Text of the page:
drano

Can You Put Drano Down The Toilet?

Plenty of us understand the frustration and panic of dealing with a clogged toilet. Maybe you’ve already tried plunging it, or maybe you simply don’t want to hunch over the bowl.

Surely there must be an easier way! You’ve probably heard of Drano, which is supposed to be a miracle cure-all for drain clogs.

So can you put Drano down the toilet?

Unfortunately, no. You definitely shouldn’t do this.

What Happens When You Put Drano In Your Toilet?

using drano

You might have heard that Drano isn’t good to use in your pipes. But if you’re frustrated enough, maybe that doesn’t matter to you.

Maybe a little corrosion and damage is nothing as long as that darned clog is fixed.

Unfortunately, there’s no real guarantee that Drano will have a positive effect on your toilet clog. Even if the cleaner actually worked without causing damage, it wasn’t built for use in your toilet.

It was built for use in your sink.

The cleaning chemicals in Drano are supposed to work on the materials you might find in your sink. In addition, it’s much easier for Drano to penetrate your sink’s plumbing.

The toilet plumbing is much different. If you pour Drano into your toilet bowl, it might become too watered down to reach the clog at all.

So then you have a clogged toilet… that’s full of dangerous chemicals.

If you try to plunge the toilet, you could splash Drano into your eyes or onto your hands. If you use a different chemical cleaner, you could create poisonous gas, severely damage your pipes, or even create an explosive combination.

And if you often clean your toilet using bleach, then Drano could be deadly. That’s because Drano uses ammonia to work with clogs.

When ammonia and bleach are mixed together, they create deadly mustard gas. Even if you survive an episode with that, you could end up with serious injuries and poisoning.

Drano might also damage your toilet plumbing even more than it would damage your sink. The powerful chemical dissolves materials using oxidization.

This chemical reaction creates heat. While this can pose a small problem in your sink drain, it poses a much bigger problem in your toilet drain.

Since the Drano works more slowly on the toilet clog than the sink clog, it will generate more heat. This heat could crack your toilet’s porcelain or soften your pipes.

At worst, this can lead to warping and leaking of your pipes. You might have to get the piping fully replaced.

Which Drano Is Safe For Toilets?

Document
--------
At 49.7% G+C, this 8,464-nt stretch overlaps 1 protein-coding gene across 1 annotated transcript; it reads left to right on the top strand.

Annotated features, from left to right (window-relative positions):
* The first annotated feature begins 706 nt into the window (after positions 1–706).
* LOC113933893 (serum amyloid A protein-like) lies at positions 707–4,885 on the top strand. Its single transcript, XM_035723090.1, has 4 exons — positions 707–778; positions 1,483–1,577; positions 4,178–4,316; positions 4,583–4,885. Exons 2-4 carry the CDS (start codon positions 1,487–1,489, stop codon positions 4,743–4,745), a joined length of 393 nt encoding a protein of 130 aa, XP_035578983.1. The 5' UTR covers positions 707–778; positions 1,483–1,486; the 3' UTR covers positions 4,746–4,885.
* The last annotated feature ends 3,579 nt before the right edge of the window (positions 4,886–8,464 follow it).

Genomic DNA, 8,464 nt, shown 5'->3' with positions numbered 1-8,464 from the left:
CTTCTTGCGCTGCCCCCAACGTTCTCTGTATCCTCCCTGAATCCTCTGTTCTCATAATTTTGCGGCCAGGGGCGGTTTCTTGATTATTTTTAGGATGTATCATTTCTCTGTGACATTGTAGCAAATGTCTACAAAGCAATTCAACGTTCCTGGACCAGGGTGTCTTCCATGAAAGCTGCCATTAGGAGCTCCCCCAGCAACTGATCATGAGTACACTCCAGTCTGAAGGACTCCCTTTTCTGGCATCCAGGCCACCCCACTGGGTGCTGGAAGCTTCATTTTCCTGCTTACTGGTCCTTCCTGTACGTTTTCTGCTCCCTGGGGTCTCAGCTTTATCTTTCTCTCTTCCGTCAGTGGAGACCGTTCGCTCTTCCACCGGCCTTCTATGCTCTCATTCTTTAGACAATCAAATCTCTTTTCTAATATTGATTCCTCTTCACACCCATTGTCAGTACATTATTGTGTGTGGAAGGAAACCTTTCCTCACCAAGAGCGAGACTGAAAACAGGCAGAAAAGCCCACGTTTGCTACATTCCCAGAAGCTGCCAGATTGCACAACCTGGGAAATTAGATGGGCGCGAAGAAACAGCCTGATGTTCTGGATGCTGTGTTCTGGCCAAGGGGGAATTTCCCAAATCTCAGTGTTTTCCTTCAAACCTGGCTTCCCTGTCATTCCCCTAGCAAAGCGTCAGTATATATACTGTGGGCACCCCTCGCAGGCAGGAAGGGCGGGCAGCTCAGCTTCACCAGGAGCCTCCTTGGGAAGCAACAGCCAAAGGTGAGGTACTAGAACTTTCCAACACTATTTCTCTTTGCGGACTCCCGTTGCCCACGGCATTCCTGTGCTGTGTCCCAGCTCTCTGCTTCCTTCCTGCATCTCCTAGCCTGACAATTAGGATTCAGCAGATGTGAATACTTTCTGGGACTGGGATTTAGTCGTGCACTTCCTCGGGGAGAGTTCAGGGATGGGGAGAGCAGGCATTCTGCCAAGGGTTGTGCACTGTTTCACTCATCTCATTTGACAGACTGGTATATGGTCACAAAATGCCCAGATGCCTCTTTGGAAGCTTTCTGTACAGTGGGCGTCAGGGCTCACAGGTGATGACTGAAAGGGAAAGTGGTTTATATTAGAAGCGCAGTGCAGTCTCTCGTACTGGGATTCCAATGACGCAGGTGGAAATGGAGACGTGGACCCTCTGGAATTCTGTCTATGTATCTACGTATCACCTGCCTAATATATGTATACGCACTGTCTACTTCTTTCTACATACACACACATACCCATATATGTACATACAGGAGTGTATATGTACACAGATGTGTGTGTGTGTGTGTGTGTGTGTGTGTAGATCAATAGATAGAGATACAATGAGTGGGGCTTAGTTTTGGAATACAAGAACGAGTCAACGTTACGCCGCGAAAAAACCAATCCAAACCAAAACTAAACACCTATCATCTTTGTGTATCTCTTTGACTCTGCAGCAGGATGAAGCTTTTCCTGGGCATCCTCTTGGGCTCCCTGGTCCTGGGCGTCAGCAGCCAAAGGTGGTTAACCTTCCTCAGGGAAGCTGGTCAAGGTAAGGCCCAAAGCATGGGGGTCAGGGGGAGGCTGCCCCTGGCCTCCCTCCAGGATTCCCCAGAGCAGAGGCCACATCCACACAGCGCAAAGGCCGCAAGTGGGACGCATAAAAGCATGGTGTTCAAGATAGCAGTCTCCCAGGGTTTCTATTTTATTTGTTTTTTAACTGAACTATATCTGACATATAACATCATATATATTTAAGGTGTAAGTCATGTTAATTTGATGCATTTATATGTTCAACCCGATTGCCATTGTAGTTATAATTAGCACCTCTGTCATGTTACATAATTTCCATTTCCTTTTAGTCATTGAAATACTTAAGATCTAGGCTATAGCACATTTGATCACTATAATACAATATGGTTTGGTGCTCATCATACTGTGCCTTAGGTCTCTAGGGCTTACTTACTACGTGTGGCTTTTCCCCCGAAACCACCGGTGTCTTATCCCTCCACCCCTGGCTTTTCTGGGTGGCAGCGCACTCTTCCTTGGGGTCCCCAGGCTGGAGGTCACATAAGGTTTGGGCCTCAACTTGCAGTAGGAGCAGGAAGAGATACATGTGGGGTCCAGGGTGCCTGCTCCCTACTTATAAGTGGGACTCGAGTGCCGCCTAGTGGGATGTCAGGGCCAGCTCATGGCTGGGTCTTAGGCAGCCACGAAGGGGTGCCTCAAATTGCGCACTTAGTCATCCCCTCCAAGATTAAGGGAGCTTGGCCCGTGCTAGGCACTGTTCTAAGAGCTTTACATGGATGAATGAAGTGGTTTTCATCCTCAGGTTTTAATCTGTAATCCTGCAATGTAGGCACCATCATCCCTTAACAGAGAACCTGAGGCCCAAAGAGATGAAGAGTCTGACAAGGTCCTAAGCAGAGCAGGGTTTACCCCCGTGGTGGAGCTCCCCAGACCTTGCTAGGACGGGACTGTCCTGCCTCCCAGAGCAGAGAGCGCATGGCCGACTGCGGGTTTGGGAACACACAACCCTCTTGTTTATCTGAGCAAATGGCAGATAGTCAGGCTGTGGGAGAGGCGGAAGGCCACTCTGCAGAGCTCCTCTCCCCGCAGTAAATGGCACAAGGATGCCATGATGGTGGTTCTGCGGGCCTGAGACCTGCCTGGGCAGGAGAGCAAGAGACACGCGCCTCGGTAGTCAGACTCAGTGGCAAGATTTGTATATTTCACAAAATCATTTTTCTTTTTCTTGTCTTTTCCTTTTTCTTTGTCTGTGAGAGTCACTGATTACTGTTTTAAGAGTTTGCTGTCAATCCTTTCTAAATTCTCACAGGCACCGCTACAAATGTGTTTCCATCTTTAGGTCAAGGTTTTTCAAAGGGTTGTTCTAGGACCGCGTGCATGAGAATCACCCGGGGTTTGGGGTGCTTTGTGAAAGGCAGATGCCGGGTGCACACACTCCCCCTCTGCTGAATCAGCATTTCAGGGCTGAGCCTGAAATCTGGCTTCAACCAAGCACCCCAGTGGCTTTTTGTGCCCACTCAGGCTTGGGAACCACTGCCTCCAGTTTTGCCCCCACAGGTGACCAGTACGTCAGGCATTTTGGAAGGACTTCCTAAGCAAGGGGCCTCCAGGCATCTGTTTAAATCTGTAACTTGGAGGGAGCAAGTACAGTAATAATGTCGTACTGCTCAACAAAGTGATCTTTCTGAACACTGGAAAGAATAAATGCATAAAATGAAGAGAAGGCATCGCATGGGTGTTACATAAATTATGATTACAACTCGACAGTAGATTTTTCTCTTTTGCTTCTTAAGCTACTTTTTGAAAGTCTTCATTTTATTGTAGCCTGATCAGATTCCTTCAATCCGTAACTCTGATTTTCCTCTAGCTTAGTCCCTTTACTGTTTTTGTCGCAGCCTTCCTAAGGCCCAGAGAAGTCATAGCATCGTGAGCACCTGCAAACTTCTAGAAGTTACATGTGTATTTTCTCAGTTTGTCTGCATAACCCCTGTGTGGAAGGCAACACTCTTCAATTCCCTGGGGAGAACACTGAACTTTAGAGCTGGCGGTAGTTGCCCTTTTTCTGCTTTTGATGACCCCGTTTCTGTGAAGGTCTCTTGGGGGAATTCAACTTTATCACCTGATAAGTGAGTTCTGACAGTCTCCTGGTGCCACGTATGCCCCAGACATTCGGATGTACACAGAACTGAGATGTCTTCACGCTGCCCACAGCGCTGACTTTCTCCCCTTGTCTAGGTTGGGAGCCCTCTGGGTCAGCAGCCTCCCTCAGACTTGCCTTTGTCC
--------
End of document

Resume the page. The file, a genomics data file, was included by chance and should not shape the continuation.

No type of Drano is safe to use in toilets. The product is specifically built for sink clogs, and it can still cause damage even in your sink.

Even if there are Drano products that say they can be used in the toilet, they shouldn’t be.

Harsh chemicals like Drano can wreak havoc on your sewer or septic system. They have a serious environmental impact, they damage your pipes, and they can be dangerous to use.

You don’t need harsh chemical cleaners to unclog your toilet. There are plenty of simple DIY solutions that you can use at home instead.

Drano Alternatives To Unclog A Toilet?

baking soda arm hammer

There are quite a few different alternatives to using Drano for a toilet clog. Some of them might depend on the location and the type of clog.

Do you want to dissolve the clog?

Then you might want to use a combination of vinegar and baking soda. Mix a cup of baking soda with 2 cups of water until you have a thick liquid.

Pour this down your drain. Then follow it up with 2 cups of vinegar.

You’ll see the solution working when there are bubbles around the drain. Leave it for around a half-hour, then try flushing the toilet.

This will break down the clog and help to loosen debris in the pipes. It also has an overall cleansing effect that can be more effective than Drano.

Another tried-and-true method is to use boiling water and soap. This won’t necessarily dissolve the entire clog, but it will soften the material.

If you’re dealing with organic matter, sometimes that’s all you need to flush the clog.

Just pour several quarts of hot water down the drain, along with a liberal helping of your dish soap. Leave them to work for a half-hour.

If you’re willing to use tools, then a flange plunger will often do the trick. Flange plungers conform to the unique shape of your toilet drain.

This allows them to get a better seal than all-purpose plungers. If you’re having trouble getting an airtight seal with a traditional plunger , you might want to invest in a flange option.

When the clog is deeper in your piping, you might benefit from a plumbing snake. This is a tool with a long wire that you can feed deep into the pipes.

It’s flexible enough to move around the bends and curves. When you meet resistance, you’ll simply push and pull the wire until the clog is dislodged.

Finally, you can call a plumber for clogs that you can’t seem to get rid of. That’s a much better solution than Drano — and your plumber will thank you for not making their job harder!

Conclusion

You shouldn’t pour Drano down your toilet. In fact, you probably shouldn’t pour Drano down any of your pipes.

Though this chemical cleaner has been around for almost a century, it tends to do more harm than good. And it isn’t guaranteed to unclog your toilet.

It’s a better idea to work with alternatives. For example, boiling water and soap can be used to soften a clog.

You can also use a combination of vinegar and baking soda to cleanse your pipes and dislodge a clog. Tools like plungers and plumbing snakes are great for manually eliminating clogs.

When all else fails, you can call a plumber for help. They’ll have more heavy-duty tools, and they can also tell you if there are other issues with your piping system.